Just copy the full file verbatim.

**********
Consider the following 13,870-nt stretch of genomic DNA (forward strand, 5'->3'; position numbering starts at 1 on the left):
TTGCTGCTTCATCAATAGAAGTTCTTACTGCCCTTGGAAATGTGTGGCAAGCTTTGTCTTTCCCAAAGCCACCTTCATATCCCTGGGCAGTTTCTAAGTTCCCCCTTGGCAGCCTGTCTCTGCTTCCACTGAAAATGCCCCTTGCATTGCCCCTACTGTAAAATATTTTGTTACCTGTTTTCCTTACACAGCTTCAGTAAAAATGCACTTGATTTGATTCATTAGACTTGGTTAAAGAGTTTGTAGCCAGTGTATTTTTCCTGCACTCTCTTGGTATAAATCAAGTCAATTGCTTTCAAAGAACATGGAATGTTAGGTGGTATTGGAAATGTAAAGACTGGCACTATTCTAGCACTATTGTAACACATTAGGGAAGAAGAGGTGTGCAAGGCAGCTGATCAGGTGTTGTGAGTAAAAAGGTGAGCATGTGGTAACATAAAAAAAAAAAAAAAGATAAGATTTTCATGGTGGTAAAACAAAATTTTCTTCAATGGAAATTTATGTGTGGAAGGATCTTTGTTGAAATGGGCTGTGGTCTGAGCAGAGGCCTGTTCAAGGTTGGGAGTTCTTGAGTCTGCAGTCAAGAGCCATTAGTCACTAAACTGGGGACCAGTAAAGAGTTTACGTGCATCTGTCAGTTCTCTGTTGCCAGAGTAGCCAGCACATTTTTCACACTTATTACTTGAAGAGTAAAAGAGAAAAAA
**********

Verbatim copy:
Consider the following 13,870-nt stretch of genomic DNA (forward strand, 5'->3'; position numbering starts at 1 on the left):
TTGCTGCTTCATCAATAGAAGTTCTTACTGCCCTTGGAAATGTGTGGCAAGCTTTGTCTTTCCCAAAGCCACCTTCATATCCCTGGGCAGTTTCTAAGTTCCCCCTTGGCAGCCTGTCTCTGCTTCCACTGAAAATGCCCCTTGCATTGCCCCTACTGTAAAATATTTTGTTACCTGTTTTCCTTACACAGCTTCAGTAAAAATGCACTTGATTTGATTCATTAGACTTGGTTAAAGAGTTTGTAGCCAGTGTATTTTTCCTGCACTCTCTTGGTATAAATCAAGTCAATTGCTTTCAAAGAACATGGAATGTTAGGTGGTATTGGAAATGTAAAGACTGGCACTATTCTAGCACTATTGTAACACATTAGGGAAGAAGAGGTGTGCAAGGCAGCTGATCAGGTGTTGTGAGTAAAAAGGTGAGCATGTGGTAACATAAAAAAAAAAAAAAAGATAAGATTTTCATGGTGGTAAAACAAAATTTTCTTCAATGGAAATTTATGTGTGGAAGGATCTTTGTTGAAATGGGCTGTGGTCTGAGCAGAGGCCTGTTCAAGGTTGGGAGTTCTTGAGTCTGCAGTCAAGAGCCATTAGTCACTAAACTGGGGACCAGTAAAGAGTTTACGTGCATCTGTCAGTTCTCTGTTGCCAGAGTAGCCAGCACATTTTTCACACTTATTACTTGAAGAGTAAAAGAGAAAAAA